|Publication number||US4404609 A|
|Application number||US 06/315,592|
|Publication date||Sep 13, 1983|
|Filing date||Oct 30, 1981|
|Priority date||Oct 30, 1981|
|Also published as||DE3275958D1, EP0078374A2, EP0078374A3, EP0078374B1|
|Publication number||06315592, 315592, US 4404609 A, US 4404609A, US-A-4404609, US4404609 A, US4404609A|
|Inventors||Robert E. Jones, Jr.|
|Original Assignee||International Business Machines Corporation|
|Export Citation||BiBTeX, EndNote, RefMan|
|Patent Citations (7), Non-Patent Citations (1), Referenced by (67), Classifications (8), Legal Events (5)|
|External Links: USPTO, USPTO Assignment, Espacenet|
This invention relates to thin film inductive transducers, and more particularly to those suitable for perpendicular recording and reading of magnetic transitions on a moving magnetic recording medium.
Various configurations have heretofore been proposed to enhance efficiency of thin film inductive transducers during recording and to enhance the resolution of transitions during reading. Thin film inductive transducers suitable for conventional longitudinal recording consist of two magnetic layers providing a single gap head. A typical transducer of this type is disclosed in U.S. Pat. No. 4,190,872.
There has been increasing interest, however, in transducers suitable for perpendicular recording and reading because perpendicular recording has the potential of providing higher linear recording densities than are possible with conventional longitudinal recording.
In the IEEE Transactions on Magnetics, dated September 1980, at pp. 967 et seq., there is published a paper entitled "Self-Consistent Computer Calculations for Perpendicular Magnetic Recording" by R. I. Potter and I. A. Beardsley. In this paper analytical expressions are discussed for calculating magnetic fields for four types of recording heads considered for perpendicular recording: (a) ferrite head; (b) thin film head (of the single gap type); (c) double gap head (of the ferrite type); and (d) a single pole head and soft magnetic substrate. In this paper, a single gap thin film head is shown in FIG. 15; and FIG. 16 depicts a double gap head having a thin center pole tip but outer pole tips apparently of infinite width, which (like in FIG. 3 entitled "Ferrite Head") would be appropriate only for a double gap ferrite head. The location of the conductive turns and the overall configuration and method of fabrication of the head are not disclosed or suggested.
Thin film inductive transducers previously proposed for perpendicular recording and known to applicant are of the single gap type employing two magnetic layers. They undesirably produce a "dibit" pattern of magnetic transitions which is difficult to detect. Also, a phenomenon known as "wrap-around" described in U.S. Pat. No. 4,219,855 may occur with thin film heads. This phenomenon occurs due to misregistration of the magnetic layers at the pole tip during deposition. As a result, the edge portion of one layer overhangs at an angle the edge of the other layer, causing an undesirable reduction in the effective width of the said one layer and hence in efficiency of recording and reading.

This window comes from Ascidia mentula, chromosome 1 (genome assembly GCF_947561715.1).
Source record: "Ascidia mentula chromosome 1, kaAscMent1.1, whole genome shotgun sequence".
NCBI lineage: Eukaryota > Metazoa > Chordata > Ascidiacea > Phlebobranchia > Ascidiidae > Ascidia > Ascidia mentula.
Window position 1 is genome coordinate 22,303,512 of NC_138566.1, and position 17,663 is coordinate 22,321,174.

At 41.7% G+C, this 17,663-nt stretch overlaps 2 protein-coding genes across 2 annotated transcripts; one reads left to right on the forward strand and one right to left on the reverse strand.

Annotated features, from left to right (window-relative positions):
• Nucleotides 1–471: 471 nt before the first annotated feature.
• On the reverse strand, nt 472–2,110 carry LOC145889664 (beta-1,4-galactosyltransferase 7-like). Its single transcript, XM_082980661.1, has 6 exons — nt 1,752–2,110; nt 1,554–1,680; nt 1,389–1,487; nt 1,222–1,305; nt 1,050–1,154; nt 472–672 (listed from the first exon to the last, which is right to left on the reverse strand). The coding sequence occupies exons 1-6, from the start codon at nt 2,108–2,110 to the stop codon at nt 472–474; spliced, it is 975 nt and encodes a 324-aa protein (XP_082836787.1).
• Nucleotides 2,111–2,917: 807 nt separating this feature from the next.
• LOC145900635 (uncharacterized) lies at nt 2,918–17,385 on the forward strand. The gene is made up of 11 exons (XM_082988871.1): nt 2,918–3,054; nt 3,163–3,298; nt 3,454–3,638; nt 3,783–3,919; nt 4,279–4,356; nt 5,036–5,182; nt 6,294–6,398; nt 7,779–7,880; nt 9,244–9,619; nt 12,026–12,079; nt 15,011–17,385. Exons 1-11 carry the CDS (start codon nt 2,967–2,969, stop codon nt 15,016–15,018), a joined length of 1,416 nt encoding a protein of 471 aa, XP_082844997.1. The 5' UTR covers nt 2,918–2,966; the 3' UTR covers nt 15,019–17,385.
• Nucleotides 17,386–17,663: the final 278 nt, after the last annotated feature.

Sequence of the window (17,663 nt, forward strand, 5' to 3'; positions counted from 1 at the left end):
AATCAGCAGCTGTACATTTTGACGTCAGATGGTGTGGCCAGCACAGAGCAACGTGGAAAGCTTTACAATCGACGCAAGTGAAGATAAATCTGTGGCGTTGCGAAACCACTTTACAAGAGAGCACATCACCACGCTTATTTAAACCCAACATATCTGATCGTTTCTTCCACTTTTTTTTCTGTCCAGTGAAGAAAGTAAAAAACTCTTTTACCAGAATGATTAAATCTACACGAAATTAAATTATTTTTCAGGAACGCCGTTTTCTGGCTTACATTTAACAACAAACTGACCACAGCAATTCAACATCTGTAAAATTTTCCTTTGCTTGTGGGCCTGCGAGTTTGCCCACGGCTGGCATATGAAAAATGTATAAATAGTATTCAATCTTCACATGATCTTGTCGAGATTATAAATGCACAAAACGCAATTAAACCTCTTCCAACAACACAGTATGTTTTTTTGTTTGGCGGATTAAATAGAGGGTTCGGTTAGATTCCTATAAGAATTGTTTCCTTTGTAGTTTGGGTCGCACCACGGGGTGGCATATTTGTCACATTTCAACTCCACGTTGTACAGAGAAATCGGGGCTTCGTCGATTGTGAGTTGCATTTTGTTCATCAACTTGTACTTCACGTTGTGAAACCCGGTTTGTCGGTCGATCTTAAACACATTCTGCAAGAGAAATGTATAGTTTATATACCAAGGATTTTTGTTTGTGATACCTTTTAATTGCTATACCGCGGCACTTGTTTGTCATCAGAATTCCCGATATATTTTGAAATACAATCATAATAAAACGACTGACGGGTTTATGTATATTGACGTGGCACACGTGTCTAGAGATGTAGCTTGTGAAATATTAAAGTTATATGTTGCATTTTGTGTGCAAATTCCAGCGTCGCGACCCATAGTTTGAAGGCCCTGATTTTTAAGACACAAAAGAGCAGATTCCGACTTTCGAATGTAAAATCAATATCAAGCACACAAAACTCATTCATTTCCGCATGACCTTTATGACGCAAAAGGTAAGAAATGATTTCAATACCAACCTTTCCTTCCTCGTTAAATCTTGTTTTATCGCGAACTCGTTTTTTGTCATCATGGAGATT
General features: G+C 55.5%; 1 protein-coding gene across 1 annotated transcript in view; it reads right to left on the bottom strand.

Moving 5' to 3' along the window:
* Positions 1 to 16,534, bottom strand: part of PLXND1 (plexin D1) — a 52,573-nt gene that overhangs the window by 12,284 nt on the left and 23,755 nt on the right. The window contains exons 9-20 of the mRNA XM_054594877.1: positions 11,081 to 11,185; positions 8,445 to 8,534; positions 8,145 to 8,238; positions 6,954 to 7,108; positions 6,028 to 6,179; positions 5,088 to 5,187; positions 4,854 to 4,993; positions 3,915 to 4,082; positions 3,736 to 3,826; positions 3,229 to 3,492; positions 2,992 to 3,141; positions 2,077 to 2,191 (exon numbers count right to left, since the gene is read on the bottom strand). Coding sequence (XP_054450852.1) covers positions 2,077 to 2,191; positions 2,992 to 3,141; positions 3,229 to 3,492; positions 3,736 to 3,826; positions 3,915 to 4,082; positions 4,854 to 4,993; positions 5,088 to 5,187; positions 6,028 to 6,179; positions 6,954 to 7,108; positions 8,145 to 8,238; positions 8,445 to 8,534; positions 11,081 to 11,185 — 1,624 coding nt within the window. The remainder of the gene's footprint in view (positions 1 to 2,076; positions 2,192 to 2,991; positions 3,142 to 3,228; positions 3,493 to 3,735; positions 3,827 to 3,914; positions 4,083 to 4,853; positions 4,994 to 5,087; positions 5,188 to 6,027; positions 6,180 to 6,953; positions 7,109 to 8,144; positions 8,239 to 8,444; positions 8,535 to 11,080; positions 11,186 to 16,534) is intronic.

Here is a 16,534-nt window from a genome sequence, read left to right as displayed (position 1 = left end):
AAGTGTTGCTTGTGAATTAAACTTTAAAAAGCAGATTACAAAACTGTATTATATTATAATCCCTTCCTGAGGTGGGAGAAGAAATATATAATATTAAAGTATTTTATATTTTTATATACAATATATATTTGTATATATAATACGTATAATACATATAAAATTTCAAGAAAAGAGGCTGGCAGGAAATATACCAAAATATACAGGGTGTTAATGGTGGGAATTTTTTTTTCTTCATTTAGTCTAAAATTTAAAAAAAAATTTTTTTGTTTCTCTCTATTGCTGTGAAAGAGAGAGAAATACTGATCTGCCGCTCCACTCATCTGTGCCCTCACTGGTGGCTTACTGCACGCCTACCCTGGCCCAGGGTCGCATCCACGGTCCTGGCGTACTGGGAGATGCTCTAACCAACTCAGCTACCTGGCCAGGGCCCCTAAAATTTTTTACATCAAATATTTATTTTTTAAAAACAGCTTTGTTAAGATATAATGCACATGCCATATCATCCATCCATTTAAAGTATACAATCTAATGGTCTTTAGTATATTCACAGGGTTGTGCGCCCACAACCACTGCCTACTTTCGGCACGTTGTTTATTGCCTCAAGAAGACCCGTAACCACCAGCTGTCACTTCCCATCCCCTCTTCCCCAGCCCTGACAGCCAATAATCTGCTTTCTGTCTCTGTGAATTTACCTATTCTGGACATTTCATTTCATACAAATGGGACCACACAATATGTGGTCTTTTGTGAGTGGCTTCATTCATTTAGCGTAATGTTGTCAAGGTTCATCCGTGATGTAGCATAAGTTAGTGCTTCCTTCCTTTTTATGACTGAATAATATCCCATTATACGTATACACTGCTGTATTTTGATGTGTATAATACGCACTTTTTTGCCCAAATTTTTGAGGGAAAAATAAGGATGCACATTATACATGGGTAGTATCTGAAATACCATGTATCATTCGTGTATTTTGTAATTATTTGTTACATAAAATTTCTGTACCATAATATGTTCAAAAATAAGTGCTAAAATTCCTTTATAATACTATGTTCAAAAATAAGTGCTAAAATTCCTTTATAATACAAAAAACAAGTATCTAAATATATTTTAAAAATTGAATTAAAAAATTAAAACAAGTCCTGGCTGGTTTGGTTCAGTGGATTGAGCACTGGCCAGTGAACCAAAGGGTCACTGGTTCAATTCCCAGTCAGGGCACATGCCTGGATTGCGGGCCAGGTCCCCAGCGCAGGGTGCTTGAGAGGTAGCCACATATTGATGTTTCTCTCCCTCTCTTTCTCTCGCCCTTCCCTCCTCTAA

No prior art known to applicant suggests a double gap thin film inductive transducer which is relatively easy to manufacture and which is especially suitable for high linear density perpendicular recording and reading. A thin film double gap head is preferable over a double gap ferrite head because the thin film head provides higher performance. It employs Permalloy magnetic material which provides higher frequency response than ferrite material; and since it is smaller, a thin film head has less inductance.
The main advantage of the invention as claimed is to provide a thin film inductive transducer in which the "dibit" type of magnetic transitions are replaced by data signals in the form of single voltage peaks of high amplitude. This desirably permits use of conventional peak detection techniques presently employed with longitudinal recording and reading arrangements associated with single gap thin film inductive transducers. A supplementary advantage of the invention as claimed is that applicant's improved configuration avoids the undesirable "wrap-around" phenomenon above described. Applicant's proposed structure provides a thin film three pole-tip probe head adapted for perpendicular recording with a minimum of additional layers beyond those required for a thin film two pole-tip probe head, thus facilitating manufacture. Applicant's three pole-tip probe head has approximately the same sensitivity as heretofore provided with the single gap two pole-tip heads employed for longitudinal recording.